Genomic RNA Elements Drive Phase Separation of the SARS-CoV-2 Nucleocapsid.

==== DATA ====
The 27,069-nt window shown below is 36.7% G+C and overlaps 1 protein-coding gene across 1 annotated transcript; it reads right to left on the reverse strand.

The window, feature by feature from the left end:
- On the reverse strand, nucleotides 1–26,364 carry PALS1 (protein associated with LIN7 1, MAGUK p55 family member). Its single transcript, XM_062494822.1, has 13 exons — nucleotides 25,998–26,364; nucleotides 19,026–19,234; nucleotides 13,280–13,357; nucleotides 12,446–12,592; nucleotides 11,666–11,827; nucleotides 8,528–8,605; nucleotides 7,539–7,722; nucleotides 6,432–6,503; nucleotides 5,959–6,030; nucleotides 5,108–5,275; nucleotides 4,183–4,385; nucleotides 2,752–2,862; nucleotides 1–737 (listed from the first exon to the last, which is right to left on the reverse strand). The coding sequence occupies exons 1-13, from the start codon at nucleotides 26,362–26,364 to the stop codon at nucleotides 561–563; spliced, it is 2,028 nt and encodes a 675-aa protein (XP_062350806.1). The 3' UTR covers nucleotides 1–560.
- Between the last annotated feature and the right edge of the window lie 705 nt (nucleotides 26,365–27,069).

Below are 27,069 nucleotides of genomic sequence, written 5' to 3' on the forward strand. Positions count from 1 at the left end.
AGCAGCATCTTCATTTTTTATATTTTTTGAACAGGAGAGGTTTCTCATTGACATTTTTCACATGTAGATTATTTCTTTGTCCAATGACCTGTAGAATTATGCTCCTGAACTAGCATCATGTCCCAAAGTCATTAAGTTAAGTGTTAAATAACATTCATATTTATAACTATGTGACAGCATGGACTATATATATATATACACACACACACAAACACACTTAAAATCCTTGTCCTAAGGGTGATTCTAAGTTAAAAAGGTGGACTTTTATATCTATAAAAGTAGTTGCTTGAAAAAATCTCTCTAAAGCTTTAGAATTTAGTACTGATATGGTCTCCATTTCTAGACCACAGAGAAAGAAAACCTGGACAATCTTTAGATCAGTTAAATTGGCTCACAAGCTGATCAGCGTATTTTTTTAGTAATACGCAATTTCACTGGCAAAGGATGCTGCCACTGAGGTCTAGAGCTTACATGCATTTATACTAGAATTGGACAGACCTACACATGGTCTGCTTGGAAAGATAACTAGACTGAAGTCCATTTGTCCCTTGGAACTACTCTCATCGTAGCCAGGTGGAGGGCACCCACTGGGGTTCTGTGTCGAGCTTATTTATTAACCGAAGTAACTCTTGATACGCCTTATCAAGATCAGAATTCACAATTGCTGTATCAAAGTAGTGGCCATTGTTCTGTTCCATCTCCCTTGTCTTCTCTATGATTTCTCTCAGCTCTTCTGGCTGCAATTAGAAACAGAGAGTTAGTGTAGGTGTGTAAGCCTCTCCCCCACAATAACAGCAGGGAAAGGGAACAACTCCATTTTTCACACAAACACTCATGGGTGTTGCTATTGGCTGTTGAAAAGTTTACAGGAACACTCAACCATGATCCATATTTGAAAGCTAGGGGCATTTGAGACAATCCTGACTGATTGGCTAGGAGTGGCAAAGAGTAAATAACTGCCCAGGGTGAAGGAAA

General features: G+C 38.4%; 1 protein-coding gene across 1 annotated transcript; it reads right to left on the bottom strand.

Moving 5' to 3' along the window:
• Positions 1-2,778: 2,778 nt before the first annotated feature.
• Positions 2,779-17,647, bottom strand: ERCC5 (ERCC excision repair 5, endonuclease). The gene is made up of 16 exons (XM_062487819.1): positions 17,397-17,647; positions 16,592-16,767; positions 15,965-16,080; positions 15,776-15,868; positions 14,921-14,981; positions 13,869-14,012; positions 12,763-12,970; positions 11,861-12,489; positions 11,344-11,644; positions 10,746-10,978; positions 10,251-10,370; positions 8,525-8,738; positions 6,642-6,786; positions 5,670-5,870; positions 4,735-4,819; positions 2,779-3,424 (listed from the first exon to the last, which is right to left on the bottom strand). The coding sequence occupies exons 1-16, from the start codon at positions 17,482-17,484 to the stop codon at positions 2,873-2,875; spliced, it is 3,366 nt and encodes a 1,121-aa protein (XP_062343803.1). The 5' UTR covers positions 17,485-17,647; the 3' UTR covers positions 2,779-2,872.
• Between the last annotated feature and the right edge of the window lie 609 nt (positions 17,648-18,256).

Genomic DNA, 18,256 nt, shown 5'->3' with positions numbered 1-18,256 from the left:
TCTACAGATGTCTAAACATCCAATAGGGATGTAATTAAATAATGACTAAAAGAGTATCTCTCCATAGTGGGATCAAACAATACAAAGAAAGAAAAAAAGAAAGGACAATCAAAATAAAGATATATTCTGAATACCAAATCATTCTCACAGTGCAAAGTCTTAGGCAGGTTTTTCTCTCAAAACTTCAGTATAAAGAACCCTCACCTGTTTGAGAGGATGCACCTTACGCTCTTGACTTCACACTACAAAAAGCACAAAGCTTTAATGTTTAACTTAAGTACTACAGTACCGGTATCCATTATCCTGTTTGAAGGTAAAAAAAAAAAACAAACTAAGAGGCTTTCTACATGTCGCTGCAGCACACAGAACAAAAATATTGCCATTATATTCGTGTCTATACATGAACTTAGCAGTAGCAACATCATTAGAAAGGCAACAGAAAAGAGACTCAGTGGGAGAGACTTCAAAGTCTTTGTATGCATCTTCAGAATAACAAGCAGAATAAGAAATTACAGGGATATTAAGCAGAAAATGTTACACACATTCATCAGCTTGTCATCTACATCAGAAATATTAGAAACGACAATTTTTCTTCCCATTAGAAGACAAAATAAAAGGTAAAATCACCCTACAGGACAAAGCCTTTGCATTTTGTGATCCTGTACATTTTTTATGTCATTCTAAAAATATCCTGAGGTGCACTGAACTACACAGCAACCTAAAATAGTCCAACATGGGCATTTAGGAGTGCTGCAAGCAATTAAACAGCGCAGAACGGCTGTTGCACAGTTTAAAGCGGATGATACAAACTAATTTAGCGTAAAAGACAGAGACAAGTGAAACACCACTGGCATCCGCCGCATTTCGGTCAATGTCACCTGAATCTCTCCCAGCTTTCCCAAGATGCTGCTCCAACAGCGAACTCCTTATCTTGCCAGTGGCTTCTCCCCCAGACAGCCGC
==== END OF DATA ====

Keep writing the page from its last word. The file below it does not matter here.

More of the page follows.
We report that the SARS-CoV-2 nucleocapsid protein (N-protein) undergoes liquid-liquid phase separation (LLPS) with viral RNA. N-protein condenses with specific RNA genomic elements under physiological buffer conditions and condensation is enhanced at human body temperatures (33°C and 37°C) and reduced at room temperature (22°C). RNA sequence and structure in specific genomic regions regulate N-protein condensation while other genomic regions promote condensate dissolution, potentially preventing aggregation of the large genome. At low concentrations, N-protein preferentially crosslinks to specific regions characterized by single-stranded RNA flanked by structured elements and these features specify the location, number, and strength of N-protein binding sites (valency). Liquid-like N-protein condensates form in mammalian cells in a concentration-dependent manner and can be altered by small molecules. Condensation of N-protein is RNA sequence and structure specific, sensitive to human body temperature, and manipulatable with small molecules, and therefore presents a screenable process for identifying antiviral compounds effective against SARS-CoV-2.